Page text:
Tom Schrette and Alan Cash

Tom Schrette and Alan Cash

J.L. Sousa

Dear Tom and Alan:

I have a small business with five employees on my group health plan.

I’ve had to change the plan to the Bronze $6,000 deductible to at least try to keep my workers from bankruptcy if something catastrophic should happen.

I have read about, but don’t understand, tax-free ways to pay some of the out-of-pocket expenses.

Can you explain?

George

Tom: OK, George, here’s a pre-tax (not tax-free!) way to save: a Flexible Spending Account (FSA).

You or your employee can contribute pre-tax dollars to their FSA account. Visualize it as a bank account in the employee’s name.

As the year goes by, regular deposits are made to this account. “Regular” meaning per pay period: monthly, quarterly, etc. As the money accrues, the employee can use the funds for copays, co-insurance, out-of-pocket expenses.

Al: For 2018, the maximum an employee can contribute to this account will be $2,650. Although there is no limit on employer contributions, owners typically match the employee’s contribution up to the annual maximum.

I’ve always considered an FSA the “use it or lose it” program.

However, employers can adopt a carryover feature where the employees can roll over up to $500 that was not used. Another option is to extend the period two and a half months to spend the previous year’s funds.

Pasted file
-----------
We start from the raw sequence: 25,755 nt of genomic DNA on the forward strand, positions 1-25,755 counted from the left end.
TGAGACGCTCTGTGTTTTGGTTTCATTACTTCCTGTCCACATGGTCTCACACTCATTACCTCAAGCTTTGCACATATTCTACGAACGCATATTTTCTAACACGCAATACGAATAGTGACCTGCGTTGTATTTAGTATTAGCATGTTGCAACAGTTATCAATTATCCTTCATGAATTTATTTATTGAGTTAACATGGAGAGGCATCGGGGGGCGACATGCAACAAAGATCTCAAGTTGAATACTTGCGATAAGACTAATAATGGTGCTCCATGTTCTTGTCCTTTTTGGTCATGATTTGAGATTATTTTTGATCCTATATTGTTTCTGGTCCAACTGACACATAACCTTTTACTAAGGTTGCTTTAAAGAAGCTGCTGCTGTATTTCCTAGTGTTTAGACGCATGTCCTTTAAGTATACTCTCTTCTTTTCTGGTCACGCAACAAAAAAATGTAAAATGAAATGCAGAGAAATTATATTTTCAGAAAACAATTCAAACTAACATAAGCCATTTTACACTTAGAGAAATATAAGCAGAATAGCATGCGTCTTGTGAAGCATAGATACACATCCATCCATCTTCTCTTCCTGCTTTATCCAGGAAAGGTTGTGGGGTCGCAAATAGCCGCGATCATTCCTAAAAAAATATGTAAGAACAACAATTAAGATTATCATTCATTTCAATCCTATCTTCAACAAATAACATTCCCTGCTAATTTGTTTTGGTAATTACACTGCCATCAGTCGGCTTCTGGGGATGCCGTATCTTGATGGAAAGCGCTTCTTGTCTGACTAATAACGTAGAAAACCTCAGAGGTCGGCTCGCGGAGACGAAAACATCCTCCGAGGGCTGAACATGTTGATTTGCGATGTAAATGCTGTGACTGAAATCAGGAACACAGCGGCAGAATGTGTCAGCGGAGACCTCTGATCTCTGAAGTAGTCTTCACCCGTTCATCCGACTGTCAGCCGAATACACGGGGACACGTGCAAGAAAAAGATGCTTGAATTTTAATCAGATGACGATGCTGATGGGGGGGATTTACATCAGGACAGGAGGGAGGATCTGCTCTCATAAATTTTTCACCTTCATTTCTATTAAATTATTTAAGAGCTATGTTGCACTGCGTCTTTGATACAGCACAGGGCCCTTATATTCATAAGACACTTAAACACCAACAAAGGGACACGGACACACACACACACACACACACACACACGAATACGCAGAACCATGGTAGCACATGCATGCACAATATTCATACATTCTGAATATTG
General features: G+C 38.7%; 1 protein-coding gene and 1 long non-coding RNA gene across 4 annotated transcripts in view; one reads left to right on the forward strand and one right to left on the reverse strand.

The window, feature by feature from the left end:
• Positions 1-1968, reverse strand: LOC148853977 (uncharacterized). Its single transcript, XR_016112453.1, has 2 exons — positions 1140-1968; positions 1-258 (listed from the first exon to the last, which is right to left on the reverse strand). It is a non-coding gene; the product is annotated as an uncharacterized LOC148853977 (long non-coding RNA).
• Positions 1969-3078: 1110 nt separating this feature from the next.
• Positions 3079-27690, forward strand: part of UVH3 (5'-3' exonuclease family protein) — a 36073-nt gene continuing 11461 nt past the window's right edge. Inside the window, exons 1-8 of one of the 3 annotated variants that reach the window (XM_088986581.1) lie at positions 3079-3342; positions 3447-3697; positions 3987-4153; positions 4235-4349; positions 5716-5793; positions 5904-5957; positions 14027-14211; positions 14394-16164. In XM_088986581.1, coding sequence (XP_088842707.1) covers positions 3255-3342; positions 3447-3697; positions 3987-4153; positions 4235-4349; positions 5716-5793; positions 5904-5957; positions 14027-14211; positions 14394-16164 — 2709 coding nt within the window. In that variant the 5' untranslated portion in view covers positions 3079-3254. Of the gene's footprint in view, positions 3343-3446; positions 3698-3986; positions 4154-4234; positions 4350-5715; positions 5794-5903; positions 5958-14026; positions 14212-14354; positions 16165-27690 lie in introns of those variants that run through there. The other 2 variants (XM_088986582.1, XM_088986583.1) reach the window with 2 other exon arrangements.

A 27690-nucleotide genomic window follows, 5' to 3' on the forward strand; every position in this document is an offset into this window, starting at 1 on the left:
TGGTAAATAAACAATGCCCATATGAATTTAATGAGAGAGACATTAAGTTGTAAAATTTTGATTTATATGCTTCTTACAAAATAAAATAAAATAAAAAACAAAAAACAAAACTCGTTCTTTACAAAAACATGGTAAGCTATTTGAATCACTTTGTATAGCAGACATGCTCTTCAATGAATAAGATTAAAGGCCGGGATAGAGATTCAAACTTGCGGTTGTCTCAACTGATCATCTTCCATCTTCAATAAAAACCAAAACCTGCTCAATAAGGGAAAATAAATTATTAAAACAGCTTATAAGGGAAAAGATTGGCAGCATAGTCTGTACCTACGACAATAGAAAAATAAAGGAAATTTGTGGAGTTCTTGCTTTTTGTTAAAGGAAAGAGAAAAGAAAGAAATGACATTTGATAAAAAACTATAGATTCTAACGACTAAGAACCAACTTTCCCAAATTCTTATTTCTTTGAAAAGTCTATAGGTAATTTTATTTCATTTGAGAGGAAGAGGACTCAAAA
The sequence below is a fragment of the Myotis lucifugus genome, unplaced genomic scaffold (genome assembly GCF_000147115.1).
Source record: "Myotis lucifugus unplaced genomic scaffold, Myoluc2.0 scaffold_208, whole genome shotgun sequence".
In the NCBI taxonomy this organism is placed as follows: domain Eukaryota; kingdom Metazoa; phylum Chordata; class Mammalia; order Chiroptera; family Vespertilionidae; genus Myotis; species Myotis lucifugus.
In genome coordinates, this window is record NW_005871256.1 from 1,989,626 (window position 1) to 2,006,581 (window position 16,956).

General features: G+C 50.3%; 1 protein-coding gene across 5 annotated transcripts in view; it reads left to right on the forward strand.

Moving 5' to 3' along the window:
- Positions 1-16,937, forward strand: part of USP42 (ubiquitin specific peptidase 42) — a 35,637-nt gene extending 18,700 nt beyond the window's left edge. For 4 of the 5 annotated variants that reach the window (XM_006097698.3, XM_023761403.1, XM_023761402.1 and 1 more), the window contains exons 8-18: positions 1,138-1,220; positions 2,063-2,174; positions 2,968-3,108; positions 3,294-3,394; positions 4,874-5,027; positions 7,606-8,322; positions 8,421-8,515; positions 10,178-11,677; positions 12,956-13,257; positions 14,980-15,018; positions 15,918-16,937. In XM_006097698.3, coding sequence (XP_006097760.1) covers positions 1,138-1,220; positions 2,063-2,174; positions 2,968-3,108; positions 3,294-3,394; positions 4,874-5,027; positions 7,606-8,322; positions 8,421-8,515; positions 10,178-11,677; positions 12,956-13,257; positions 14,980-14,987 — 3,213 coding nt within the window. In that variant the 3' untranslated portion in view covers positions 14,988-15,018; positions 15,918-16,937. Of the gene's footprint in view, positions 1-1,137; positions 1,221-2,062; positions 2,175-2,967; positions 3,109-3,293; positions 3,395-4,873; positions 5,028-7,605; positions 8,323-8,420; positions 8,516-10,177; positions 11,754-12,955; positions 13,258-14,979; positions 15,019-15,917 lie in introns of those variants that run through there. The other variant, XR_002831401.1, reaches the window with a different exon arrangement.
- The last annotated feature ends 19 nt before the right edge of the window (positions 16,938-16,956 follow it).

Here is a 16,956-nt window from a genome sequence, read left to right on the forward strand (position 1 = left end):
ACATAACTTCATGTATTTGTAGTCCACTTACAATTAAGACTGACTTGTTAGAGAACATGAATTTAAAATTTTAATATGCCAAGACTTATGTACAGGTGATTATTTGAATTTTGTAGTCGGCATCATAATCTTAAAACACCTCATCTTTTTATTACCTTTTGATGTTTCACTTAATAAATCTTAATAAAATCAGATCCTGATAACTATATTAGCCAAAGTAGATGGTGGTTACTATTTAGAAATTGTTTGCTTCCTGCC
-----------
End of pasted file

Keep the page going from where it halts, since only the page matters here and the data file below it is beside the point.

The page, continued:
Tom: A MetLife survey finds that for employee acquisition and retention, 61 percent of applicants say they are more likely to accept a job offer with these kinds of benefits.

A total of 59 percent say the benefits will make them more loyal. There were 27.4 million FSAs in use last year, and that is expected to grow to over 32 million in 2020.

Al: Here’s a wrinkle your CPA will love…there are different kinds of FSAs.

So far we’ve been talking about general-purpose FSAs.

There are also limited-purpose FSAs and dependent care FSAs.

An individual covered by a general purpose FSA may also contribute to a limited-purpose FSA (dental and vision).

What this individual cannot do is contribute to a Health Savings Account (HSA) … even if the group health plan is an HSA.

Tom: That one made my head hurt.

For someone on a general purpose FSA, there is actually a website called “fsastore.”

It begins with over-the-counter medicines and medical supplies that either do or do not require a doctor’s prescription. Bandages, hearing aid batteries, and many other things can be purchased using your FSA card without a prescription.

Acne treatments, allergy medication, eye drops, nicotine patches, and lots of others do require a prescription. After this initial group, there is page after page of “eligible products and services.”

These include: AA meetings; acupuncture; ambulance and emergency room; anesthesia; artificial limbs; maternity charges; etc.

Well, you get the idea. Pretty much anything remotely medical will probably qualify as a legitimate FSA expense.

Submit questions to schrette@gmail.com or alancash@gmail.com.

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